On Saturday November 19th family, friends and fans of the late Malik “Phife Dawg” Taylor crammed a Queens, NY street corner to celebrate his life and commitment to his community. The founding member of A Tribe Called Quest was memorialized with the corner of Linden Blvd and 192nd Street in St. Alban’s being renamed in his honor less than a year after he succumbed to diabetes complications in March. Anyone familiar with Phife Dawg’s music knows how much this intersection meant to him.
“My posse up on Linden and 1-9-2/ Pull up my brothas from Sayers Ave., the Brooklyn Zoo” Phife Dawg, “The Jazz” (Re-recording)
“Malik and I met in 1998 and every time we came to New York he would bring me to this block, Linden and 192,” his widow Deisha said of the street that Phife immortalized in songs like “The Jazz,” “Steve Biko” and “Check The Rhime.” The Nu-Clear Dry Cleaners where the group shot the video for the latter in 1991 stands in the foreground, tattooed with the likenesses of all four members thanks to muralist Vince Ballentine. “His grandmother and parents raised him on this block so it was always symbolic to him. So it’s pretty amazing that I’m here today because the last time I was here was probably with him.”
Many of those family members were on hand to celebrate the unveiling of the street sign. Hundreds decked out in head-to-toe A Tribe Called Quest gear waved signs and danced as DJ J Period shook the streets with songs from Tribe and Phife. Fellow hip-hop luminaries like DJ Hurricane, Rockwilder, DJ Cool V, Craig G, Mr. Walt and BpZy stood elbow to elbow amid the crowd of supporters. The party doubled as a public celebration of the group’s first album in 18 years We Got It From Here…Thank you For Your Service, selling over 120,000 copies in its first week and Phife’s birthday on November 20th. He would have been 46 years old.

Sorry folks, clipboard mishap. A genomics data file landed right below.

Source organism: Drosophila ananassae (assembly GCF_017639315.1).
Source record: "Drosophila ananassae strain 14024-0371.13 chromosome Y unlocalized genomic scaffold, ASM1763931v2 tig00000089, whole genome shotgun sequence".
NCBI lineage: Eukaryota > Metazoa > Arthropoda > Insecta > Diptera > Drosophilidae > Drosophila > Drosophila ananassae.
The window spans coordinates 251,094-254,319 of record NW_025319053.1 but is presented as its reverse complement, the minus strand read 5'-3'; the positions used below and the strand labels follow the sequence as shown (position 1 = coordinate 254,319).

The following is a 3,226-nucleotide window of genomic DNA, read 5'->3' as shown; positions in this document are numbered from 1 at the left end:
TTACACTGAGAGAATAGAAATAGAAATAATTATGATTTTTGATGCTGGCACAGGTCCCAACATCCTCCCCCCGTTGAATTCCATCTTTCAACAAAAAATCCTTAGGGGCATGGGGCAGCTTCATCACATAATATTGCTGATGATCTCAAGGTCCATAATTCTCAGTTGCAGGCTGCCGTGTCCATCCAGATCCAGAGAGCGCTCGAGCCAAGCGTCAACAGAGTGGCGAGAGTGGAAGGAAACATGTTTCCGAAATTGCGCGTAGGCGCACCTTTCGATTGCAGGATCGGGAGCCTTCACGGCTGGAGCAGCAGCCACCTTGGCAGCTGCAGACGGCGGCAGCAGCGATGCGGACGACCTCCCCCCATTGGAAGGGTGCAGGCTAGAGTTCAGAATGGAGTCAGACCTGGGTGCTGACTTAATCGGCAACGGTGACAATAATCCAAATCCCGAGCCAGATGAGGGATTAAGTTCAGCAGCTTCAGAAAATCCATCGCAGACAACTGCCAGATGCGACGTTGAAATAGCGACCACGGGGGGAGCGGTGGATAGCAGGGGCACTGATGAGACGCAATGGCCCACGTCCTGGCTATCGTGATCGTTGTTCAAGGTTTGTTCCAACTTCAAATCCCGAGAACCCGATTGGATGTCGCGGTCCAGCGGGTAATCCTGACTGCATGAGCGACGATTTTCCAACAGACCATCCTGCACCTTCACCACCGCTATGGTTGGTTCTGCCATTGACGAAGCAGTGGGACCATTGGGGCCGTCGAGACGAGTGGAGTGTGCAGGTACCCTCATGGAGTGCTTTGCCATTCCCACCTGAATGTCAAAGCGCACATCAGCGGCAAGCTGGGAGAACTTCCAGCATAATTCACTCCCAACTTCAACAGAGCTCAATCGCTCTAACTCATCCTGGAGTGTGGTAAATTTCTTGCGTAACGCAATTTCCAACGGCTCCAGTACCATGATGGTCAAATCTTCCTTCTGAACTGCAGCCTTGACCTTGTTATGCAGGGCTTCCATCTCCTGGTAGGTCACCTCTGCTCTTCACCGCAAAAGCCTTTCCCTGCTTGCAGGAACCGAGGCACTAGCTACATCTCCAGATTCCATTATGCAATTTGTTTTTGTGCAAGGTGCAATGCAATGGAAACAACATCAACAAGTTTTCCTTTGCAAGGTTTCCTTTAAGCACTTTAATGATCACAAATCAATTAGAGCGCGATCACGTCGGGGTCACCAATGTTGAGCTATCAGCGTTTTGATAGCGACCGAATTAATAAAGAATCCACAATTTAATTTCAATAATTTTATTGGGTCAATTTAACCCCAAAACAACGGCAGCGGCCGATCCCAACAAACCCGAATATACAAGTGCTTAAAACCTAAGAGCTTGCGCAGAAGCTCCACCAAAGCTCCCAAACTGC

“He was a premature twin. He was two pounds, fifteen ounces when he was born,” his mother Cheryl Boyce-Taylor said of that special day in 1970. “His brother [Mikal Taylor] only lived for 8 hours. But his kidneys were half the size of a normal kidney. His dad and I brought him home after being in the hospital for three and half months.”
Phife’s mother insisted that despite his ordeal in the hospital that the infant Malik was the most pleasant baby. He was a fighter from day one so when he was later diagnosed with diabetes it didn’t stop him from pursuing his dreams as an entertainer. According to members of Tribe, Phife spent his last days traveling to record their final album despite his failing health.
“He did peritoneal dialysis, which is a type of self dialysis you do four times a day,” his mother explained. “And often he’d be coming off the stage after a performance to do an exchange, is what we called it. It was very rough for him. But he chose to do it that way so that he could travel and do his work. I don’t know how he did it because I’m also a type 1 diabetic. So I just learned from him. He was my teacher. I learned a lot from him.”
“He really was the Trini Gladiator,” his father Walt Taylor added for emphasis.
After a rousing prayer from Phife’s good friend Quest Green and words of gratitude from Q-Tip, Busta Rhymes, Jarobi White, and Consequence, the crowd gathered near the lamp post for the long awaited unveiling. Deisha lead the crowd in a chant of “Phife, Phife, Phife” before the sleeve was pulled off of the green signpost and “Malik ‘Phife Dawg’ Taylor Way” became official.
After the ceremony a group of midnight marauders, led by Jarobi White, adjourned to nearby St. Alban’s Park to ring in Phife’s birthday.
Q-Tip told Billboard magazine that the group would be going on one final tour to support their album and Deisha confirmed that Phife Dawg’s solo album, which he completed before he passed, would be released some time in early 2017.